The Morning After Girls “The Morning After Girls” Review
Published in Blog Archive, Culture Bully. Tags: Album Reviews, Music.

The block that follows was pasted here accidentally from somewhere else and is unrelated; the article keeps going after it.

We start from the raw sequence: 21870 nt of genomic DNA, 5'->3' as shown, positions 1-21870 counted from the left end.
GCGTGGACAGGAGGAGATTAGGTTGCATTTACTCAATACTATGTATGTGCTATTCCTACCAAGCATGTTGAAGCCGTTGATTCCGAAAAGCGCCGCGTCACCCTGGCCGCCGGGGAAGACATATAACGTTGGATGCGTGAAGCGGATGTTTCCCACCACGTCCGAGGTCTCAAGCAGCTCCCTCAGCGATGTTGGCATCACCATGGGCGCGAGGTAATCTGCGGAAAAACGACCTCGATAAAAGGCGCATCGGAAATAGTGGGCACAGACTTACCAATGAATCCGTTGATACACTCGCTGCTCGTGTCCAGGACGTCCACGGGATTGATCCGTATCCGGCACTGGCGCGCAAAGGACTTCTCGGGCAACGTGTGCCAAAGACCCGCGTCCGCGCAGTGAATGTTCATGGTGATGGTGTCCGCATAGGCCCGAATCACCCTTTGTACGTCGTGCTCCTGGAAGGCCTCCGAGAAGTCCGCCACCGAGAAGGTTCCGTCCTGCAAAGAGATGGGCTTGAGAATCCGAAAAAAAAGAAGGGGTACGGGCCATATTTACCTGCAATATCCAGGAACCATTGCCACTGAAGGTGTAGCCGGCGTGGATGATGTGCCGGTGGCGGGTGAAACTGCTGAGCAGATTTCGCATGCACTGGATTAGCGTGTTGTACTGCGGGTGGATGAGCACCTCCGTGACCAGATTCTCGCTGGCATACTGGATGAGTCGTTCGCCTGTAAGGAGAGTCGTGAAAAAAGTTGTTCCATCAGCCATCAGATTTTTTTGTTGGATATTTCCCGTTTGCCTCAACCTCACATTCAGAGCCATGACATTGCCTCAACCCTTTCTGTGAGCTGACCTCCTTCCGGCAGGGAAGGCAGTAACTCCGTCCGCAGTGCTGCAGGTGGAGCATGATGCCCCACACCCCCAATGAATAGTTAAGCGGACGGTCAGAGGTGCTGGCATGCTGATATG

Generally, I accept the notion that the first wave of psychedelia far exceeds anything that has been released after 1969. I honestly feel ashamed making the comparison to a gang of neo-garage rockers (who also began in Melbourne), but to give a brief explanation of The Morning After Girls‘ sound, I feel it necessary. The Girls sound like Jet. They sound like Jet, if Jet were “elegantly wasted psychedelic pop fuzzy rock.” Mere semantics however, as simply stated, they destroy my theory, showing that psychedelia does still exist. This eponymous release is a collective of the band’s first two EPs, which amazes given its splendid flow. The eerie introduction pleasantly gives the listener due time to relax before the rocking begins; and for the next 40 minutes, the only thing that goes down is straight up, psychedelic garage rock. “Run For Your Lives” offers a sound reminiscent to that which could appear on a supplemental soundtrack to last year’s DiG! “Hidden Spaces” varies the pace, slipping into a tie-dyed dream. “Fireworks” and “Straight Thru You” are some of the most effective illustrations of modern garage that I’ve ever heard. Closing the album with the hazy “Chasing Us Under” promotes a deeper, layered, picturesque throw back to something that rock has frivolously left behind. It was once said that “The ’60s are gone, dope will never be as cheap, sex never as free, and the rock and roll never as great.” After hearing this album, your stance might just change.